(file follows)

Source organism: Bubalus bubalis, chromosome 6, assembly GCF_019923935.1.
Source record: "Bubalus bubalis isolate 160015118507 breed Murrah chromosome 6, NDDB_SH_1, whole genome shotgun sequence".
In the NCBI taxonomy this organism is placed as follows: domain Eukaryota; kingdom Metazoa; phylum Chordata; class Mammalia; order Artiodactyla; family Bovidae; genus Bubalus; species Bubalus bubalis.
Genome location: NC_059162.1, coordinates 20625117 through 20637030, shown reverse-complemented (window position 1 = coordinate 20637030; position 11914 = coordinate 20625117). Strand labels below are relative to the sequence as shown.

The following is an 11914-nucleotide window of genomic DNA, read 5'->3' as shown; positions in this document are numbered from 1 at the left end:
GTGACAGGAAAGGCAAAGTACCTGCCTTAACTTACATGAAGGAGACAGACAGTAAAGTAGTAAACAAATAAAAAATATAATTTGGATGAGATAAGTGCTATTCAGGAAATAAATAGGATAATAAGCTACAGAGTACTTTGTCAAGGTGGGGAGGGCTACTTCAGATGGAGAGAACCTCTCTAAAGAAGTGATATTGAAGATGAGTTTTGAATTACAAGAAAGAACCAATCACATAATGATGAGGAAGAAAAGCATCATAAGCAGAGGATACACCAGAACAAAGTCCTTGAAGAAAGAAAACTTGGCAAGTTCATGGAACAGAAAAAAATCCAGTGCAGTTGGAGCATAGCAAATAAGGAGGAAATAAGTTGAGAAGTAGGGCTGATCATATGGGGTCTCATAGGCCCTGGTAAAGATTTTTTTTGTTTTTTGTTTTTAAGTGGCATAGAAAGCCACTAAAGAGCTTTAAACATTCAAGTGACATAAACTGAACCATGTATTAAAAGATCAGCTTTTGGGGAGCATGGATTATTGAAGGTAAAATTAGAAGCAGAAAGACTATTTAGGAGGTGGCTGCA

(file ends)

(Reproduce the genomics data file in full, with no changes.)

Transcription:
Source organism: Bubalus bubalis, chromosome 6, assembly GCF_019923935.1.
Source record: "Bubalus bubalis isolate 160015118507 breed Murrah chromosome 6, NDDB_SH_1, whole genome shotgun sequence".
In the NCBI taxonomy this organism is placed as follows: domain Eukaryota; kingdom Metazoa; phylum Chordata; class Mammalia; order Artiodactyla; family Bovidae; genus Bubalus; species Bubalus bubalis.
Genome location: NC_059162.1, coordinates 20625117 through 20637030, shown reverse-complemented (window position 1 = coordinate 20637030; position 11914 = coordinate 20625117). Strand labels below are relative to the sequence as shown.

The following is an 11914-nucleotide window of genomic DNA, read 5'->3' as shown; positions in this document are numbered from 1 at the left end:
GTGACAGGAAAGGCAAAGTACCTGCCTTAACTTACATGAAGGAGACAGACAGTAAAGTAGTAAACAAATAAAAAATATAATTTGGATGAGATAAGTGCTATTCAGGAAATAAATAGGATAATAAGCTACAGAGTACTTTGTCAAGGTGGGGAGGGCTACTTCAGATGGAGAGAACCTCTCTAAAGAAGTGATATTGAAGATGAGTTTTGAATTACAAGAAAGAACCAATCACATAATGATGAGGAAGAAAAGCATCATAAGCAGAGGATACACCAGAACAAAGTCCTTGAAGAAAGAAAACTTGGCAAGTTCATGGAACAGAAAAAAATCCAGTGCAGTTGGAGCATAGCAAATAAGGAGGAAATAAGTTGAGAAGTAGGGCTGATCATATGGGGTCTCATAGGCCCTGGTAAAGATTTTTTTTGTTTTTTGTTTTTAAGTGGCATAGAAAGCCACTAAAGAGCTTTAAACATTCAAGTGACATAAACTGAACCATGTATTAAAAGATCAGCTTTTGGGGAGCATGGATTATTGAAGGTAAAATTAGAAGCAGAAAGACTATTTAGGAGGTGGCTGCA